FeaturesIWD 2024: Pushing For More Women's Voices

IWD 2024: Pushing For More Women’s Voices


March 18, (THEWILL) – Nigerian women from all walks of life and their counterparts across the globe celebrated their achievements while seeking gender equality at this year’s International Women’s Day (IWD).

The IWD, held on March 8, 2024, with the theme: “Invest In Women: Accelerate Progress” and the IWD campaign theme: ‘Inspire Inclusion’ acknowledged the strength, resilience, and contributions of women in society.

The idea of IWD was conceived and birthed by Clara Zetkin during the second National Women’s Day in the year 1910.


These women, no doubt, were determined to build a sane environment in which their voices could be heard if supported by society and private and public institutions.

Besides, women who are teachers play vital roles in shaping the moral sense and values of children. Children learn a lot from society, as they spend more active parts of the day in school. Research, however, has proven that wards are more compliant with the rules and regulations in schools than in society.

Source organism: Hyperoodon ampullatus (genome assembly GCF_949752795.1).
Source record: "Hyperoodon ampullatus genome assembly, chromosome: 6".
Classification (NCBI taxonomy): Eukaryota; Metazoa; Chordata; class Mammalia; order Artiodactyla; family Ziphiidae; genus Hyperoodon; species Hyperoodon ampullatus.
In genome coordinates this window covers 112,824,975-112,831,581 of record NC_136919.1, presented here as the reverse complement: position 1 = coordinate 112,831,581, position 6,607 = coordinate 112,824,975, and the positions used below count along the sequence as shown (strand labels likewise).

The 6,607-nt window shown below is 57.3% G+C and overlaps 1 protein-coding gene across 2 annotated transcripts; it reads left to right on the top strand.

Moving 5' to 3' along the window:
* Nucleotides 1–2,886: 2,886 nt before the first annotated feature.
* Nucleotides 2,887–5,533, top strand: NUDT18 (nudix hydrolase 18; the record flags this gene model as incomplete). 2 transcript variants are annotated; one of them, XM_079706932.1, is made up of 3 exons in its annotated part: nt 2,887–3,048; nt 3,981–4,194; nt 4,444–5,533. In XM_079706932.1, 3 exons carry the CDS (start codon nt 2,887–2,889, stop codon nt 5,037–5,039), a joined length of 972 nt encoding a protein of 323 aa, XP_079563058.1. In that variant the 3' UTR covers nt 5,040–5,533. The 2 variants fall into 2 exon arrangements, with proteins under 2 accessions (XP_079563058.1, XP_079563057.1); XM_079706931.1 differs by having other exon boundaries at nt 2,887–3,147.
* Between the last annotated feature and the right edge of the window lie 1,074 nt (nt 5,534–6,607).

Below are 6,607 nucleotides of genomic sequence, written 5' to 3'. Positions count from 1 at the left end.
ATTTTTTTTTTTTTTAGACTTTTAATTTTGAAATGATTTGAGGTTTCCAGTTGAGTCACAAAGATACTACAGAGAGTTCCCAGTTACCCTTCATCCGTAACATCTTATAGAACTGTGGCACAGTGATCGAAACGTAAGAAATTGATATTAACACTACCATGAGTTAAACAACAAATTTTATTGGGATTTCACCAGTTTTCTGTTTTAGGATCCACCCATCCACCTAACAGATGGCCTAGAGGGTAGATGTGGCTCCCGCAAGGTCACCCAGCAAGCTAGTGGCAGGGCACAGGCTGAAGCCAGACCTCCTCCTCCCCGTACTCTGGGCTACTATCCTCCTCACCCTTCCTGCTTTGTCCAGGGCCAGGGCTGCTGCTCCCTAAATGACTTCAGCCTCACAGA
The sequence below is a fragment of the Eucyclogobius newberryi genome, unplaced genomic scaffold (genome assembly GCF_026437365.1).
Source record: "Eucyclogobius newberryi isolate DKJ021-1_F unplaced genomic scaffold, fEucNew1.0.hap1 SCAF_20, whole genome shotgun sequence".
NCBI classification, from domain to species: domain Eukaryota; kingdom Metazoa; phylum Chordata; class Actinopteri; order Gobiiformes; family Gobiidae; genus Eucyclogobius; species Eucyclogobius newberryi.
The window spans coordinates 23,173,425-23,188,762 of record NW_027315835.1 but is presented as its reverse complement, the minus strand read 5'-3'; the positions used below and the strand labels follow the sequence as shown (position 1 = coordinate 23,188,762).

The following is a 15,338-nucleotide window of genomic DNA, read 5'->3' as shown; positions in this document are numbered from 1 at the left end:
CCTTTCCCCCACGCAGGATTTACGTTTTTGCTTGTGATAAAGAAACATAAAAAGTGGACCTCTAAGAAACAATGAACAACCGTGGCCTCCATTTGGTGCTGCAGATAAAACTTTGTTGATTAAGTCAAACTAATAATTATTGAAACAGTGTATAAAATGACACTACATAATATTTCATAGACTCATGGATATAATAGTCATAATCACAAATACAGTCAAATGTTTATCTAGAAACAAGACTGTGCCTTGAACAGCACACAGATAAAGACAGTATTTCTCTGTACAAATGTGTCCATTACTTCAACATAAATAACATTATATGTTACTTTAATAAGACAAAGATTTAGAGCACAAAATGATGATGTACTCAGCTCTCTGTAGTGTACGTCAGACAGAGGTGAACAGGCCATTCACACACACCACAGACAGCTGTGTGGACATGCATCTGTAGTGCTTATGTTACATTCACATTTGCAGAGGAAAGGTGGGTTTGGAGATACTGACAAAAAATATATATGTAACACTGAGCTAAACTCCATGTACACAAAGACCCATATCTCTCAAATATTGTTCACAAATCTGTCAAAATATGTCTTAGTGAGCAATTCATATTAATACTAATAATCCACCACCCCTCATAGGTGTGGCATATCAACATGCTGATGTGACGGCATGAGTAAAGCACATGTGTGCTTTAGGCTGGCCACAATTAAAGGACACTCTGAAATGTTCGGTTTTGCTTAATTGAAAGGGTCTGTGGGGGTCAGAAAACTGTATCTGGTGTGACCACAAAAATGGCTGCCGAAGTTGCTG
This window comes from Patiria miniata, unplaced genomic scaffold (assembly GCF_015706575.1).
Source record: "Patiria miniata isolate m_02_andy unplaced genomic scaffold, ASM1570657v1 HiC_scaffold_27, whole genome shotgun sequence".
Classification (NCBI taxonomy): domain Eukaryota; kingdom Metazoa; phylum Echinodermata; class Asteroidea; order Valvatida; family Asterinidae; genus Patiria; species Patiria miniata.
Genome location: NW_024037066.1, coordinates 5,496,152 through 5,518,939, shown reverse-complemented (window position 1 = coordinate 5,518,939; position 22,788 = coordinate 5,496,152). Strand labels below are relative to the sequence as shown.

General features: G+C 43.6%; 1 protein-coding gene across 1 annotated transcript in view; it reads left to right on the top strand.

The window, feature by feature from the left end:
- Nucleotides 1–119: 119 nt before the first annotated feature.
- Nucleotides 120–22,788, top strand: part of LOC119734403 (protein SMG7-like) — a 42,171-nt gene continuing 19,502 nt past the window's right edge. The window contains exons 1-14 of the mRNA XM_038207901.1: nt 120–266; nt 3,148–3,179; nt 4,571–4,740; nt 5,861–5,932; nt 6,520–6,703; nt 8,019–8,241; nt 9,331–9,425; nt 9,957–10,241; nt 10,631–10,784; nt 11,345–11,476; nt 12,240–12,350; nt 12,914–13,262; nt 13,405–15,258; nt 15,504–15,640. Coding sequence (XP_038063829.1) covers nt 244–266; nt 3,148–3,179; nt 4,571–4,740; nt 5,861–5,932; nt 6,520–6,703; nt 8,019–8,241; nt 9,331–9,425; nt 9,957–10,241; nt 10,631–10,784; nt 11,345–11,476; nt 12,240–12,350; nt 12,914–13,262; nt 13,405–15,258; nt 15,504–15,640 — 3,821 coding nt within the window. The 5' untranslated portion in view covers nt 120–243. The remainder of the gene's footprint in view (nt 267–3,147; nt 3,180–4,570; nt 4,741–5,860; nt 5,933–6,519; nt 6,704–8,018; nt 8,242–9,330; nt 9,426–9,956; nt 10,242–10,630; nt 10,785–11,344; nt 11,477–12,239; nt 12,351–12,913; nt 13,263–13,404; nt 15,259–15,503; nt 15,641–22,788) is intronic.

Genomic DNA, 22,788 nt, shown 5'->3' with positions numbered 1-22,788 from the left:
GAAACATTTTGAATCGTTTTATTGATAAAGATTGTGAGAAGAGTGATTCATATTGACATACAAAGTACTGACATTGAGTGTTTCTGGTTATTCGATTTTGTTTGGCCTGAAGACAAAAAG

Nigerian women, in their relentless pursuit of economic empowerment and gender equality, need more women’s voices to resonate with the view to give an unfeigned commitment to creating a more inclusive and equitable society where every woman has a good time to muddle through.

To successfully achieve this, they agreed to continue to advocate for more women to assume leadership roles in government institutions.

However, many are of the view that most governments adopt a set of ideas as the basis for women to make decisions, especially in politics and business.

Recall that on March 9, 2024, THEWILL online version published an article which stated, “We are celebrating women who have been successful in all spheres of lives – politically, economically, socially, culturally and in all human fields despite all odds.”

To deal with same, there was also a publication in THEWILL, a day after IWD 2024, in which Dr Lois Onyike said: “We should speak against child marriages, teenage pregnancy and child abuse and stop the vices which are becoming rampant. These children are not mature or ripe enough to have babies, they are like babies carrying other babies. It has led to diseases, infant mortality or untimely death.”